A Call for Oversight in Killing of Trayvon Martin
Calling into question the failure of Florida's Sanford Police Department to arrest George Zimmerman, the neighborhood-watch captain who shot to death unarmed 17-year-old Trayvon Martin, Atlantic magazine blogger Ta-Nehisi Coates presents the audiotape of the 911 call from the incident and argues that outside oversight may be needed to ensure that justice is served.
via Trymaine Lee, disturbing, disturbing stuff:
... for the first time, we hear the voice of George Zimmerman, the neighborhood watch captain who admitted to police that he shot Martin, who was walking home from a convenience store to his father's home in the gated community. Zimmerman has not been arrested or charged in the shooting.
"This guy looks like he's up to no good, or he's on drugs or something," Zimmerman tells the 911 operator. "He's just staring, looking at all the houses. Now he's coming toward me. He's got his hand in his waistband. Something's wrong with him." …
…MORE: From The Times description of the tapes:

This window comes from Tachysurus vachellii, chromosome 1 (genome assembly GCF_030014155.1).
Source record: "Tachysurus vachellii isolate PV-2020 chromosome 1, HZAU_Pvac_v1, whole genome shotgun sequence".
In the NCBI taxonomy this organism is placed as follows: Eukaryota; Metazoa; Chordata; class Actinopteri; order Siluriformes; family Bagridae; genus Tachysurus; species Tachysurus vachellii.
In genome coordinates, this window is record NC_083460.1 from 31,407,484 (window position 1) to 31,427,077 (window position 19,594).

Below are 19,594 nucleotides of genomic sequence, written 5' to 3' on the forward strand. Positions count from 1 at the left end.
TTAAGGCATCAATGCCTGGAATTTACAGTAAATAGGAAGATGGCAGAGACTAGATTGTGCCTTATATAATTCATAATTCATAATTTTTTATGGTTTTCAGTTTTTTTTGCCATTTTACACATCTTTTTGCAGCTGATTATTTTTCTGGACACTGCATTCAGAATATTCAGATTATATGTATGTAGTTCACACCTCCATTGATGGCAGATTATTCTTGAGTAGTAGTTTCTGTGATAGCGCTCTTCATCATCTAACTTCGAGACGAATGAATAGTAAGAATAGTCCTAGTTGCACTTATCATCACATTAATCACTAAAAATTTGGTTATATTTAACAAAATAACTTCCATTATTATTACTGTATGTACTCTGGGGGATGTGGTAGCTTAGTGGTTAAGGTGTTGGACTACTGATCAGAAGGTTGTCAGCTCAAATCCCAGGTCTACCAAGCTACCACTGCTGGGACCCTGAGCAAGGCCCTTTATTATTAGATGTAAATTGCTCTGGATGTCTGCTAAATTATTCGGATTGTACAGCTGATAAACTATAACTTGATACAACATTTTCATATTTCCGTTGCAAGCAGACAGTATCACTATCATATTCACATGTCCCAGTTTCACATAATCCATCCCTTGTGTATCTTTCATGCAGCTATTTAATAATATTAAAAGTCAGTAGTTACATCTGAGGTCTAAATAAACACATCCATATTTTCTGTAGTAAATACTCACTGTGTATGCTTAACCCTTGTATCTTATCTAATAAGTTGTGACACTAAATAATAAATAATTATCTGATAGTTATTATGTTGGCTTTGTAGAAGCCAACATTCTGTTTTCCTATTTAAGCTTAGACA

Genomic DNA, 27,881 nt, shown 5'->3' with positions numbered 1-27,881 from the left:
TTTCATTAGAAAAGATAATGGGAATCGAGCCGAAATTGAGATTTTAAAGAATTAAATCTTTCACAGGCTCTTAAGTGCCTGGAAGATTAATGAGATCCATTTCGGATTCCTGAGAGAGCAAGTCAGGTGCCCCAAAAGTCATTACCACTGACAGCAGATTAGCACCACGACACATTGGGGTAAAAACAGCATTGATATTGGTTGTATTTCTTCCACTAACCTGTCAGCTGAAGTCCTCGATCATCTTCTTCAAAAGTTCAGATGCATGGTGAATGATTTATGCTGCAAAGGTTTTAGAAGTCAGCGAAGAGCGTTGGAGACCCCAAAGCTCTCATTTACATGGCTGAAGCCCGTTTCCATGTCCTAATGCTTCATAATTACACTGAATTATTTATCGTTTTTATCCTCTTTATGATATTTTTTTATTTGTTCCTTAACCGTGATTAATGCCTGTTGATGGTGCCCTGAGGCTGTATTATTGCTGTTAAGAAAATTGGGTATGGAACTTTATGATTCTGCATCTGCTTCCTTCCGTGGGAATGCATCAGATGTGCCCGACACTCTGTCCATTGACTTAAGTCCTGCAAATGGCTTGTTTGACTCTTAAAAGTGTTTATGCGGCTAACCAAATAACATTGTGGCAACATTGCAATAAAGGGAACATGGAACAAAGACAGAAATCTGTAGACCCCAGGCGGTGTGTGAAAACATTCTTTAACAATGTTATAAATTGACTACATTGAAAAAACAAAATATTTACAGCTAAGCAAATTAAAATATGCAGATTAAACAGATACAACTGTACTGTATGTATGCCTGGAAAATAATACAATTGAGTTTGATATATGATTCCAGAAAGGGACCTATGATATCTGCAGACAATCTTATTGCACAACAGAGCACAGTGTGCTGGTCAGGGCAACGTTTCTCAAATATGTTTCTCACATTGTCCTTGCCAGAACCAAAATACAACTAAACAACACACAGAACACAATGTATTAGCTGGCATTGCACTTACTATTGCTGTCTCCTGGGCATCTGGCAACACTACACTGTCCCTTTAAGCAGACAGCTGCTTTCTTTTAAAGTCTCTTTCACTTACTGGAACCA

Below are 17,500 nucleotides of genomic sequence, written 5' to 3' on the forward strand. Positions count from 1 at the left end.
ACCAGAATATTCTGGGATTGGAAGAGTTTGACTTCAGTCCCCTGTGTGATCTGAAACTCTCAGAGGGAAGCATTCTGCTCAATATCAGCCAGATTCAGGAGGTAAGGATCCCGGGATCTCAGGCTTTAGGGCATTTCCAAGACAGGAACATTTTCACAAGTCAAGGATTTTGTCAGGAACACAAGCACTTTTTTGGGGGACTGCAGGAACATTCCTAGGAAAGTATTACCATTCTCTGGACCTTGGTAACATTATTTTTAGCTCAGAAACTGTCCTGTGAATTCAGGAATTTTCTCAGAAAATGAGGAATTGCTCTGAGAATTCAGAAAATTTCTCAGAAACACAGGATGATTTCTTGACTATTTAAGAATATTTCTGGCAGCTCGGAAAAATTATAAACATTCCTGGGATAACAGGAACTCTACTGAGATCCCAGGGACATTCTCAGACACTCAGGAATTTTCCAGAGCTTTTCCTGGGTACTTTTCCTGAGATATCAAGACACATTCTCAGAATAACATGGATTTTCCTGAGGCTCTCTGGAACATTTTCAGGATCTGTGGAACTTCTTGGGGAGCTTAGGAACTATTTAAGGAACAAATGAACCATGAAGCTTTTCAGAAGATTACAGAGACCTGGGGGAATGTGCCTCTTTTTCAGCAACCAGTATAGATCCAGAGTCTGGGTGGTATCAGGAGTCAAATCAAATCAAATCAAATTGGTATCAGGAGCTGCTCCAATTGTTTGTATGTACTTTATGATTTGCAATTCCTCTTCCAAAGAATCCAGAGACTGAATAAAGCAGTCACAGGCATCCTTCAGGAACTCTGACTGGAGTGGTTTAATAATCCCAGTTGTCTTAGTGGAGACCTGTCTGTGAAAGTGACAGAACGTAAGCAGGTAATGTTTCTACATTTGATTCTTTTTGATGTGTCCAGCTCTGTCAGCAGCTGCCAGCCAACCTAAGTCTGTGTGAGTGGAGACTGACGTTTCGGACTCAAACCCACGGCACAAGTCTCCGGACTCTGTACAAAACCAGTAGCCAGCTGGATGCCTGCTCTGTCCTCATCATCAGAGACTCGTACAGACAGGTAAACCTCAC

On the recordings, one shot, an apparent warning or miss, is heard, followed by a voice begging or pleading, and a cry. A second shot is then heard, and the pleading stops.[...]
This really escalates things in my mind. I am slow learner. I try to give as much benefit of the doubt as possible, mostly because I've seen people (myself included) get carried away with these sorts of cases, only to find out things are more complicated than they appear. That may still be true.
But my feeling, at this moment, is that the decision to not arrest Zimmerman, along with ugly history of Sanford's police, really point to a department incapable of handling this case. Oversight should not be out of the question.
Read Ta-Nehisi Coates' entire blog entry at the Atlantic.